Multiple litters are here!

All three girls gave birth as expected. Over the next few weeks I’m hoping to do a sort of breeders diary to give people an idea of what’s actually involved in raising these guys. My aim is to bridge the gap between those who think that multiple litters are horrendously time consuming and those who think they are very easy.
The reality is in between the two. Assuming the timing is right you can raise multiple litters without too much extra hassle. There’s not a lot of difference between one, two or three at the same time. But when you put in a degree of effort for one litter then you do have to plan in advance how to achieve this times two or three extras.
The hardest part, for syrians, is anticipating how many temporary cages you need for the youngsters when they get old enough to split up. The point at which they fall out with their siblings is hard to predict, as is the size of any litter. But the nice thing about hamsters is that they usually aren’t too difficult to rehome, especially when they are quality animals that are tame, healthy and good looking. This is why it’s worth putting in the extra time.

Contrary to popular opinion, mostly expressed online, a good breeder can breed multiple litters and across different species, assuming that they put the time in. I am not expecting to do much but eat, sleep and breathe baby hamsters for the next 6-8 weeks. In terms of profit. There are easier ways to make this small amount of money. The money we make is really more of a token towards the cost of raising them and to discourage those looking for a freebie. I like the idea of being the same price, or cheaper that major pet store chains as you get so much more for your money.

Handling Roborovski Hamsters

I often get asked if people should handle their new roborovski hamster and it made me wonder if there is somewhere on the internet that suggests you shouldn’t. Goodness me I shouldn’t have looked!!

So, to right this awfully bad misinformation let me educate you 🙂

I breed and show these delightful creatures and that means I handle them, a lot. They are just like any other species of hamster. They are handled from 2 weeks old, as soon as their eyes are starting to open, and then handled every day until they go to their new homes. The ones I keep for showing have to be handled regularly to get them used to life on the show bench, just like the syrians and the chinese.

Roborovskis are clowns….on rocket fuel. A slow robo is either old or sick. Even the tame ones that we have at the show or on display stands need to be handled over a box, just in case they decide to have a run. They are not pets for small children because they need to be handled by older children or adults so that they don’t get squeezed too hard.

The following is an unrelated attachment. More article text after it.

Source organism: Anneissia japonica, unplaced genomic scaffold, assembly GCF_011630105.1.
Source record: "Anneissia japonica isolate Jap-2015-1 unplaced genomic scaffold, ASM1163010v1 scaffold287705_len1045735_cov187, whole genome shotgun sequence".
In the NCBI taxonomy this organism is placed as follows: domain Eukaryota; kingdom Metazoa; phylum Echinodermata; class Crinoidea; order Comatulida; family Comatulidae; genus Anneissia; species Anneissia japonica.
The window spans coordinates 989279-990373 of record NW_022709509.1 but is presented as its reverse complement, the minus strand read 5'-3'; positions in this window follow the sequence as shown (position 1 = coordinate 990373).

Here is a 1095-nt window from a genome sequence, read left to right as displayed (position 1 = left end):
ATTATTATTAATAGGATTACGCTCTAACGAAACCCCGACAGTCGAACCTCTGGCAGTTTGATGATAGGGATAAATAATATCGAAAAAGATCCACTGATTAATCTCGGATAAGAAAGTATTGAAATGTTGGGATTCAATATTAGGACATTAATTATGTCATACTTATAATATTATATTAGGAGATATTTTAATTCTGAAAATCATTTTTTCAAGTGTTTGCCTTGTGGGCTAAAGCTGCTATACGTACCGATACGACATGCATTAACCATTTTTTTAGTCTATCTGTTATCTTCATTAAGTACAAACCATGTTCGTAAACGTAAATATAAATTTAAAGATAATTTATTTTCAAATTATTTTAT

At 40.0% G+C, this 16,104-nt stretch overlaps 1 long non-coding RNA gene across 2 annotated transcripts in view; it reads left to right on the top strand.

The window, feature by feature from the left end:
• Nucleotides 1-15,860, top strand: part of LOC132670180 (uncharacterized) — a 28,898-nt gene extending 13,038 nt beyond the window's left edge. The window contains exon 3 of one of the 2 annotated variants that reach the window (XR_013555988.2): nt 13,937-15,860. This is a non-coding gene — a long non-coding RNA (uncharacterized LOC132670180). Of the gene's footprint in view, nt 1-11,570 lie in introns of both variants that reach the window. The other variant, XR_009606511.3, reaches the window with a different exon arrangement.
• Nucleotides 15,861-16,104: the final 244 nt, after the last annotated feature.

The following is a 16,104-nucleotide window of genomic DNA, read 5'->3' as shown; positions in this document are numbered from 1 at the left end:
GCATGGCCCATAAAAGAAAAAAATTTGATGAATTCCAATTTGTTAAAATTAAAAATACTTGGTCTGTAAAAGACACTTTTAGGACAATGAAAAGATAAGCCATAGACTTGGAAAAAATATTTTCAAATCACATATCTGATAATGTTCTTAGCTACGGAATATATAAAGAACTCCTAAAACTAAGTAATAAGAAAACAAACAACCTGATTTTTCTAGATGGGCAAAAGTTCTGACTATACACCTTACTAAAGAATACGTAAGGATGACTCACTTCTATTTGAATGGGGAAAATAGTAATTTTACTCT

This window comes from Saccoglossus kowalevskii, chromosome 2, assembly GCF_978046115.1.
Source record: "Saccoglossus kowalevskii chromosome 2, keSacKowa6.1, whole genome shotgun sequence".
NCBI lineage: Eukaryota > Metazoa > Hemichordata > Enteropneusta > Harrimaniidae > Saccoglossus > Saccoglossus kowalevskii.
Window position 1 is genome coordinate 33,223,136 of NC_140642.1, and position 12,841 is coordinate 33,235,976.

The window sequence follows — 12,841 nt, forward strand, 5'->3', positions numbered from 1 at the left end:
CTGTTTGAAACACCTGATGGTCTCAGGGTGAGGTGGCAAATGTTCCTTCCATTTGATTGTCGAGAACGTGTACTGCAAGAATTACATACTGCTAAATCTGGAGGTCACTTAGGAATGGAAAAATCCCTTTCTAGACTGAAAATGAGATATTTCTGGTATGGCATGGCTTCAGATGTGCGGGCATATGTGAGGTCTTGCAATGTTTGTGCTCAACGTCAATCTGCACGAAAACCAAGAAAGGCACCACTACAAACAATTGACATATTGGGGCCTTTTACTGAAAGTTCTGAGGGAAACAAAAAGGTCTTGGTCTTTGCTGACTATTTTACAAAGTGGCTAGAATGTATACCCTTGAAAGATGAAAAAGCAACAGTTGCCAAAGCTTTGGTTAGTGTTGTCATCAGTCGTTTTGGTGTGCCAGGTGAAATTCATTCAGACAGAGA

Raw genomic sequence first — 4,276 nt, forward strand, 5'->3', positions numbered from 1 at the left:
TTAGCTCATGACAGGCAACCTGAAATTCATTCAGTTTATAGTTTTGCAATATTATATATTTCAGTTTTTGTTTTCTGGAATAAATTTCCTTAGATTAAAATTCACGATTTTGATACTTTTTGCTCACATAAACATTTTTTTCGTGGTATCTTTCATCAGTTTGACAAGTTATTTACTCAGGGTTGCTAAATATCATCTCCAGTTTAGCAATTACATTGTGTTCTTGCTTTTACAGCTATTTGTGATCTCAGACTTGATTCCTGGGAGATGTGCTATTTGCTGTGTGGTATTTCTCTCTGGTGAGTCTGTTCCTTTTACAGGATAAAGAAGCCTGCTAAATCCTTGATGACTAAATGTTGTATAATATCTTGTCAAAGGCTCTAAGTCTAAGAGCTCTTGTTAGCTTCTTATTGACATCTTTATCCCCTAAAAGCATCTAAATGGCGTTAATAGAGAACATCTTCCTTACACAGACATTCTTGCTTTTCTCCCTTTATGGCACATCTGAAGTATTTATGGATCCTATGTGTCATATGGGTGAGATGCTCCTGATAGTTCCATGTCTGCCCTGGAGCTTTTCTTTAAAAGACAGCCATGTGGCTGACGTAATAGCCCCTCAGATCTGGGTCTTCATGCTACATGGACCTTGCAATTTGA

The idea that there are robos out there that don’t get any handling at all because the internet says not to is very sad.

Roborovskis like to be handled, they like to sit on your hand and clean themselves…the ultimate sign of a calm hamster. The best way to handle them is to get a storage box, place some of their bedding in it and ‘juggle’ your robo hand over hand until they calm down. Most do after the intial 30 seconds of ‘lift off’ as soon as they realise you aren’t going to eat them this time.

Naturally, your roborovski will run from you when you first go into the cage but will soon calm down. Handle, handle, handle! That’s the key to having your robo then turn around and inspect your fingers for treats. They are not a cuddly species but that doesn’t mean you should allow them to become feral. All that happens is they live in constant low level stress from being too nervous. You aren’t doing them any favours.

Robos do not cope with stress very well and will squawk at you when they feel unable to handle life. Just keep letting them now that handling is normal, and fine and that you going into their cage is also not a problem. Do it on a routine and they will soon realise that there is nothing to be worried about.

My best advice is to choose a hamstery page, blog or website for information directly from people who breed the species rather than cutesy pages from people who maybe own one or two and then become self professed gurus on them.  Sure, you can have robos from large chain pet stores that don’t like to be handled because they haven’t had any at all, or no positive handling, til they got to you but that is not a species characteristic just a sign of an inattentive breeder or a grumpy individual.

This is where going to a registered show breeder helps. An unhandleable hamster is disqualified from the show, especially if they bite (which robos rarely do) and are usually not then bred from.

I’m hoping to put some care articles/videos up soon to illustrate aspects of caring for these, and other species of hamsters as well as mice.

Happy handling!

Denchlet 13-04-15 - Day 21 a